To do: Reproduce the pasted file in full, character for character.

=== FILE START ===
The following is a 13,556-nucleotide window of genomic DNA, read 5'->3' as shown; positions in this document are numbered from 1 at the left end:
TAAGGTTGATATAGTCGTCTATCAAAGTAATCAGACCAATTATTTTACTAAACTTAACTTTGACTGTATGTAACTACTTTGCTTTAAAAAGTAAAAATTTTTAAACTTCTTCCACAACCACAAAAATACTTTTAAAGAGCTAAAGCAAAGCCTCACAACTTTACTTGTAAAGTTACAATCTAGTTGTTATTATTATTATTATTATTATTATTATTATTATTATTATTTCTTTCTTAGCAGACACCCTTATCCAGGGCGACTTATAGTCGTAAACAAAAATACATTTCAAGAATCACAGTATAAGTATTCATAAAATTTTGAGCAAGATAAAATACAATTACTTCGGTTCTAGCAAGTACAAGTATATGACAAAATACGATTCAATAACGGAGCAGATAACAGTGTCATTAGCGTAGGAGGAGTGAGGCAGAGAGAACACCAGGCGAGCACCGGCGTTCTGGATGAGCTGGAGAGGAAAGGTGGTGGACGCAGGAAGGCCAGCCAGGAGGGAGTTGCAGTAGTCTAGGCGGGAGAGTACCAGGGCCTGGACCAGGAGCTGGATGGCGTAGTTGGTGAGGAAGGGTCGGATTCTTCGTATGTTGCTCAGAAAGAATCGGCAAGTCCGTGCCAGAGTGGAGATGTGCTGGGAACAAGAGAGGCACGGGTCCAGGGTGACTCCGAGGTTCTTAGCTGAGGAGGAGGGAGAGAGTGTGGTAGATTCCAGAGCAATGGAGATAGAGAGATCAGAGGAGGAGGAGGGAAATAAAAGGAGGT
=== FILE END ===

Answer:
The following is a 13,556-nucleotide window of genomic DNA, read 5'->3' as shown; positions in this document are numbered from 1 at the left end:
TAAGGTTGATATAGTCGTCTATCAAAGTAATCAGACCAATTATTTTACTAAACTTAACTTTGACTGTATGTAACTACTTTGCTTTAAAAAGTAAAAATTTTTAAACTTCTTCCACAACCACAAAAATACTTTTAAAGAGCTAAAGCAAAGCCTCACAACTTTACTTGTAAAGTTACAATCTAGTTGTTATTATTATTATTATTATTATTATTATTATTATTATTATTTCTTTCTTAGCAGACACCCTTATCCAGGGCGACTTATAGTCGTAAACAAAAATACATTTCAAGAATCACAGTATAAGTATTCATAAAATTTTGAGCAAGATAAAATACAATTACTTCGGTTCTAGCAAGTACAAGTATATGACAAAATACGATTCAATAACGGAGCAGATAACAGTGTCATTAGCGTAGGAGGAGTGAGGCAGAGAGAACACCAGGCGAGCACCGGCGTTCTGGATGAGCTGGAGAGGAAAGGTGGTGGACGCAGGAAGGCCAGCCAGGAGGGAGTTGCAGTAGTCTAGGCGGGAGAGTACCAGGGCCTGGACCAGGAGCTGGATGGCGTAGTTGGTGAGGAAGGGTCGGATTCTTCGTATGTTGCTCAGAAAGAATCGGCAAGTCCGTGCCAGAGTGGAGATGTGCTGGGAACAAGAGAGGCACGGGTCCAGGGTGACTCCGAGGTTCTTAGCTGAGGAGGAGGGAGAGAGTGTGGTAGATTCCAGAGCAATGGAGATAGAGAGATCAGAGGAGGAGGAGGGAAATAAAAGGAGGT